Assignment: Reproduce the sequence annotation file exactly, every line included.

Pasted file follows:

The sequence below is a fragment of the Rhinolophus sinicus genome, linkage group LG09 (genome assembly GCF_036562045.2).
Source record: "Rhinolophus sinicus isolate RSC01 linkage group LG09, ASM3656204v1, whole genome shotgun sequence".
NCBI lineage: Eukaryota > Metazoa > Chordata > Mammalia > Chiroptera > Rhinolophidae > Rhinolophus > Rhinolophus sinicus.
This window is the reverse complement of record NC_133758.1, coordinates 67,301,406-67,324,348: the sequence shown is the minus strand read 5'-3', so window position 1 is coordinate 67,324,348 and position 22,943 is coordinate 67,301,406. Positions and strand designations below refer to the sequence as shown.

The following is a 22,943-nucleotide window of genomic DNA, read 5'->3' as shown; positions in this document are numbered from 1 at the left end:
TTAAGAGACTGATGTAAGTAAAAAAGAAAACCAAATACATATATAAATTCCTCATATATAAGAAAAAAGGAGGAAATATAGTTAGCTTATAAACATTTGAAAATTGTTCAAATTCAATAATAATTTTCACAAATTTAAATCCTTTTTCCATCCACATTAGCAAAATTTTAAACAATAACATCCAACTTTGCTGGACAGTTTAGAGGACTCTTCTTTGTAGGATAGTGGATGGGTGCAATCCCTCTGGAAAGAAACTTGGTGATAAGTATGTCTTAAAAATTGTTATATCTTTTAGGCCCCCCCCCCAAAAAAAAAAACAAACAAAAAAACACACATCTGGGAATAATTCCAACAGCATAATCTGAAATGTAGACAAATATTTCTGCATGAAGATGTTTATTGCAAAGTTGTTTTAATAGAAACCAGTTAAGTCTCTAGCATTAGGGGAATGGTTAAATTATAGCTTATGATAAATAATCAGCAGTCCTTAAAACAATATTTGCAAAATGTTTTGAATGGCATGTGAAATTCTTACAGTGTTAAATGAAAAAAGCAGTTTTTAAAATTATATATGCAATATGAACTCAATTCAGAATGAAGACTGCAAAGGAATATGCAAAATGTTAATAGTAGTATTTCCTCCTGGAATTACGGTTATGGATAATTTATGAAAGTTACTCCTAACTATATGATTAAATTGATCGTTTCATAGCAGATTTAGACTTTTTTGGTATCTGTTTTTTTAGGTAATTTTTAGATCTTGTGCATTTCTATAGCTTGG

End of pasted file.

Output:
The sequence below is a fragment of the Rhinolophus sinicus genome, linkage group LG09 (genome assembly GCF_036562045.2).
Source record: "Rhinolophus sinicus isolate RSC01 linkage group LG09, ASM3656204v1, whole genome shotgun sequence".
NCBI lineage: Eukaryota > Metazoa > Chordata > Mammalia > Chiroptera > Rhinolophidae > Rhinolophus > Rhinolophus sinicus.
This window is the reverse complement of record NC_133758.1, coordinates 67,301,406-67,324,348: the sequence shown is the minus strand read 5'-3', so window position 1 is coordinate 67,324,348 and position 22,943 is coordinate 67,301,406. Positions and strand designations below refer to the sequence as shown.

The following is a 22,943-nucleotide window of genomic DNA, read 5'->3' as shown; positions in this document are numbered from 1 at the left end:
TTAAGAGACTGATGTAAGTAAAAAAGAAAACCAAATACATATATAAATTCCTCATATATAAGAAAAAAGGAGGAAATATAGTTAGCTTATAAACATTTGAAAATTGTTCAAATTCAATAATAATTTTCACAAATTTAAATCCTTTTTCCATCCACATTAGCAAAATTTTAAACAATAACATCCAACTTTGCTGGACAGTTTAGAGGACTCTTCTTTGTAGGATAGTGGATGGGTGCAATCCCTCTGGAAAGAAACTTGGTGATAAGTATGTCTTAAAAATTGTTATATCTTTTAGGCCCCCCCCCCAAAAAAAAAAACAAACAAAAAAACACACATCTGGGAATAATTCCAACAGCATAATCTGAAATGTAGACAAATATTTCTGCATGAAGATGTTTATTGCAAAGTTGTTTTAATAGAAACCAGTTAAGTCTCTAGCATTAGGGGAATGGTTAAATTATAGCTTATGATAAATAATCAGCAGTCCTTAAAACAATATTTGCAAAATGTTTTGAATGGCATGTGAAATTCTTACAGTGTTAAATGAAAAAAGCAGTTTTTAAAATTATATATGCAATATGAACTCAATTCAGAATGAAGACTGCAAAGGAATATGCAAAATGTTAATAGTAGTATTTCCTCCTGGAATTACGGTTATGGATAATTTATGAAAGTTACTCCTAACTATATGATTAAATTGATCGTTTCATAGCAGATTTAGACTTTTTTGGTATCTGTTTTTTTAGGTAATTTTTAGATCTTGTGCATTTCTATAGCTTGG